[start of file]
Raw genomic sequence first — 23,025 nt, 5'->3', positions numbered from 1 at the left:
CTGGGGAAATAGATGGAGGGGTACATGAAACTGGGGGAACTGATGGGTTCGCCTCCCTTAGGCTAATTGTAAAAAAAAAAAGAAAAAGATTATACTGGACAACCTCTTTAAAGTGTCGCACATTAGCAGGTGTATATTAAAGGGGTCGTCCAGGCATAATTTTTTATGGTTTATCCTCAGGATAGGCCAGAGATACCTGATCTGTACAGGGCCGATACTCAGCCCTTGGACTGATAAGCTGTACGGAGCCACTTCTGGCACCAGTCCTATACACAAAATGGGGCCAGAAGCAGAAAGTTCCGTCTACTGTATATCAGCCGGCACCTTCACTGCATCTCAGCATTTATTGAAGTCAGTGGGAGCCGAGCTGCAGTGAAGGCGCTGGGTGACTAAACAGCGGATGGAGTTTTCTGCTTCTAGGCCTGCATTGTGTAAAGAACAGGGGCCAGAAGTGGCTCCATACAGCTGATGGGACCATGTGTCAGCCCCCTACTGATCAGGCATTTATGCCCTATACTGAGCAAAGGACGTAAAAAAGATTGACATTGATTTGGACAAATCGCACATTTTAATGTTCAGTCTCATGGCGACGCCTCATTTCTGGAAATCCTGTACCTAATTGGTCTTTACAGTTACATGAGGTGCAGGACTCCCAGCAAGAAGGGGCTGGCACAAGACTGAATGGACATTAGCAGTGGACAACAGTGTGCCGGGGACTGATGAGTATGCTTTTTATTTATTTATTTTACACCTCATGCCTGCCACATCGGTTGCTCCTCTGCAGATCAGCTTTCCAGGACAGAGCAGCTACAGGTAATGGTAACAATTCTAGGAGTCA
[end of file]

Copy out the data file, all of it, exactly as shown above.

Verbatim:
Raw genomic sequence first — 23,025 nt, 5'->3', positions numbered from 1 at the left:
CTGGGGAAATAGATGGAGGGGTACATGAAACTGGGGGAACTGATGGGTTCGCCTCCCTTAGGCTAATTGTAAAAAAAAAAAGAAAAAGATTATACTGGACAACCTCTTTAAAGTGTCGCACATTAGCAGGTGTATATTAAAGGGGTCGTCCAGGCATAATTTTTTATGGTTTATCCTCAGGATAGGCCAGAGATACCTGATCTGTACAGGGCCGATACTCAGCCCTTGGACTGATAAGCTGTACGGAGCCACTTCTGGCACCAGTCCTATACACAAAATGGGGCCAGAAGCAGAAAGTTCCGTCTACTGTATATCAGCCGGCACCTTCACTGCATCTCAGCATTTATTGAAGTCAGTGGGAGCCGAGCTGCAGTGAAGGCGCTGGGTGACTAAACAGCGGATGGAGTTTTCTGCTTCTAGGCCTGCATTGTGTAAAGAACAGGGGCCAGAAGTGGCTCCATACAGCTGATGGGACCATGTGTCAGCCCCCTACTGATCAGGCATTTATGCCCTATACTGAGCAAAGGACGTAAAAAAGATTGACATTGATTTGGACAAATCGCACATTTTAATGTTCAGTCTCATGGCGACGCCTCATTTCTGGAAATCCTGTACCTAATTGGTCTTTACAGTTACATGAGGTGCAGGACTCCCAGCAAGAAGGGGCTGGCACAAGACTGAATGGACATTAGCAGTGGACAACAGTGTGCCGGGGACTGATGAGTATGCTTTTTATTTATTTATTTTACACCTCATGCCTGCCACATCGGTTGCTCCTCTGCAGATCAGCTTTCCAGGACAGAGCAGCTACAGGTAATGGTAACAATTCTAGGAGTCA